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PURPOSE OF REVIEW: To consider new treatment options for cytomegalovirus (CMV) infection, review recent trials, and anticipate their use in clinical practice, focussing on bone marrow transplantation, congenital infection, and intervention during pregnancy. RECENT FINDINGS: Three double-blind randomized placebo-controlled phase 2 proof-of-concept studies have each identified a novel antiviral drug with activity against CMV infection in bone marrow transplant patients. One of these (brincidofovir) inhibits the DNA polymerase that is the target of the currently licensed drug ganciclovir. Another new drug (maribavir) inhibits a protein kinase which, coincidentally, is the enzyme responsible for activating ganciclovir through phosphorylation. The third drug (letermovir) inhibits the terminase enzyme complex responsible for packaging unit length DNA into assembling virions.In addition, in a double-blind randomized placebo-controlled trial in neonates with symptomatic congenital CMV infection, a 6-month course of valganciclovir was superior to the standard 6-week course of the same drug. In pregnant women with primary CMV infection, administration of hyperimmune immunoglobulin did not significantly reduce transmission of CMV across the placenta. SUMMARY: The ability to diagnose CMV infections reliably in different clinical settings through application of molecular laboratory methods has ushered in new ways of evaluating potential new treatments for CMV. Several of these may help control the diseases caused by this important human pathogen.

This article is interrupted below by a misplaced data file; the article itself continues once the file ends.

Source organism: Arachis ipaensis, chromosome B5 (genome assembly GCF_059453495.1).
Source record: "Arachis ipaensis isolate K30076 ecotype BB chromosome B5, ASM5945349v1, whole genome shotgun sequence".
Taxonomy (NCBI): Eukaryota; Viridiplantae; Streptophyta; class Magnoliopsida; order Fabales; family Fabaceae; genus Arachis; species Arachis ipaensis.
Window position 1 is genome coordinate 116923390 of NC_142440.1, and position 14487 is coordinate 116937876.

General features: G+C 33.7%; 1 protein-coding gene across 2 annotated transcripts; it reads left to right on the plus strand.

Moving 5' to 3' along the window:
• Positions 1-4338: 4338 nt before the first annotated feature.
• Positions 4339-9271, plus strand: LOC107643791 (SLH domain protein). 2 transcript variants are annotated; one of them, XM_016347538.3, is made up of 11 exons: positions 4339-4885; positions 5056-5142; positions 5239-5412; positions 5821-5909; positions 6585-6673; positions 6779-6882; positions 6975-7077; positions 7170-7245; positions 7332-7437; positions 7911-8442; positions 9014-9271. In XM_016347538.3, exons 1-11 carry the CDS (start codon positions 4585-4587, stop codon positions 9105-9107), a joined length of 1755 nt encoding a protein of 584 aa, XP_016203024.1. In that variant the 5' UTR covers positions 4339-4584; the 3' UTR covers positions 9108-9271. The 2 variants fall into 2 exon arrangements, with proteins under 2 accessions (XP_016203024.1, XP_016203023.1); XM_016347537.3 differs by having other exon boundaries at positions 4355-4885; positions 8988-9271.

Original publication

DOI

10.1097/QCO.0000000000000107

Type

Journal article

Journal

Curr Opin Infect Dis

Publication Date

12/2014

Volume

27

Pages

554 - 559

Keywords

Acetates, Antiviral Agents, Benzimidazoles, Bone Marrow Transplantation, Cytomegalovirus, Cytomegalovirus Infections, Cytosine, Disease Transmission, Infectious, Double-Blind Method, Female, Ganciclovir, Humans, Male, Organ Transplantation, Organophosphonates, Practice Guidelines as Topic, Pregnancy, Pregnancy Complications, Infectious, Quinazolines, Randomized Controlled Trials as Topic, Ribonucleosides